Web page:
Handy Andy to Hardy

Handy Andy, a novel by S. Lover (1842).

Hang up his Fiddle (To), to give a thing up as hopeless or as a bad job; to decamp; to discontinue.

When a man loses his temper, and ain’t cool, he might as well hang up his fiddle.—Sam Slick.

If a man at 42 is not in a fair way to get his share of the world’s spoils, he might as well hang up his fiddle, and be content to dig his way through life as best he may.—Dow: Sermons, p.78.

Hang up his Fiddle with his Hat (To) to lose all cheerfulness on return home; to be merry abroad and morose at home.

Mr. N. can be very agreeable when I am absent, and anywhere but at home. I always say, he hangs his fiddle up with his hat.—Theodore Hook: Gilbert Guerney.

The Provencals have a proverb, Gau de carriers, doulou d’oustan (“Joyabroad, grief at home”). (See Daudet’s novel Numa Roumestan. The gist of the story turns on this proverb.)

Hanging Judge (The), Sir Francis Page (1718–1741).

The earl of Norbury, chief justice of the Common Pleas in Ireland from 1820 to 1827, was also stigmatized with the same unenviable title.

Hank. I have him at a hank. Fe le tiens dans mes filets. Here hank means the quantity of thread, etc., tied into one skein or hank.

Hank for Hank, on perfect equality, neither being able to outrun the other. In sea phrase it means the situation of two vessels which run the same road, and are par le travers l’un de l’ autre.

The Dolphin and Cerberus turned up the river hank for hank, neither being able to get the windward of the other.

Hanks are rings used instead of grommets to confine the staysails.

Hannah, housekeeper to Mr. Fairford the lawyer.—Sir W. Scott: Redgauntlet (time, George III.).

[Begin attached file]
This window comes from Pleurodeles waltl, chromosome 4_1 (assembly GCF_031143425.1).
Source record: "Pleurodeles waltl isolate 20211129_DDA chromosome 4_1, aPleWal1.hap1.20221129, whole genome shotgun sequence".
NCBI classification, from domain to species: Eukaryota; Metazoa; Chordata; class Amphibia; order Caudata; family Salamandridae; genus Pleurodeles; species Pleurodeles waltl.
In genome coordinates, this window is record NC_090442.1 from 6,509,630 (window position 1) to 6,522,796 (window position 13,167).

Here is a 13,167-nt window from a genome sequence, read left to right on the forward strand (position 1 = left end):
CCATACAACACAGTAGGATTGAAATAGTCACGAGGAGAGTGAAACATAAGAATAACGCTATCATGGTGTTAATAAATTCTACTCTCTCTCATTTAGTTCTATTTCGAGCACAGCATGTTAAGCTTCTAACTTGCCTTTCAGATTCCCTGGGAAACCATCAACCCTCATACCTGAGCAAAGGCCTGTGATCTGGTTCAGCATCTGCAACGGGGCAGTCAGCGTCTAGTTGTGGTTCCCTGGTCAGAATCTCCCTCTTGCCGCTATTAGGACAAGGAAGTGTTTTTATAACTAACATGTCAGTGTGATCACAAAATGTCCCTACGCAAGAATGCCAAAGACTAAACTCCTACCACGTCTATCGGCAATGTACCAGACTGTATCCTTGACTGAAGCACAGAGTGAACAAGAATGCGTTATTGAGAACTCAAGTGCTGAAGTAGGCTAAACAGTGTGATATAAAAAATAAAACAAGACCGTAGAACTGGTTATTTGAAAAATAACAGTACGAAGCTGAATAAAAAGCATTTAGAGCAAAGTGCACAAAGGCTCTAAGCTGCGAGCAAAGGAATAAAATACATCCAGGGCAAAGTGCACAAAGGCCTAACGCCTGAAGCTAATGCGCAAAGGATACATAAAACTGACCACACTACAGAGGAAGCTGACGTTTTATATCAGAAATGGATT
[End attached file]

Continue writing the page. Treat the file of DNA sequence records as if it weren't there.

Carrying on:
Hannah, the heroine of Mrs. Inchbald’s story of Nature and Art (1796).

Hannibal ad Portas! or Attila ad portas! a cry of alarm at the near approach of a formidable enemy, especially an army of invaders. Attila and Hannibal were to the Romans the “scourges of the gods.”

Hanno, a slave, chiefly famous for the description of his death.—Dr. John Moore: Zeluco (a novel, 1789).

Hanover Rat. The Jacobites used to affirm that the rat was brought over by the Hanoverians when they succeeded to the crown.

Curse me the British vermin, the rat,—
I know not whether he came in the Hanover ship.
   —Tennyson: Maud, II.v.6.

Hans, a simple-minded boy of five and twenty, in love with Esther, but too shy to ask her in marriage. He is a “Modus” in a lower social grade; Esther is a “cousin Helen,” who laughs at him, loves him, and teaches him how to make love to her and win her.—Knowles: The Maid of Mariendorpt (1838).

Hans, the pious ferryman on the banks of the Rhine.—Sir W. Scott: Anne of Geierstein (time, Edward IV.).

Hans (Adrian), a Dutch merchant, killed at Boston.—Sir W.Scott: Peveril of the Peak (time, Charles II.).

  By PanEris using Melati.

Previous chapter Back Home Email this Search Discuss Bookmark Next chapter/page
Copyright: All texts on Bibliomania are © Bibliomania.com Ltd, and may not be reproduced in any form without our written permission.
See our FAQ for more details.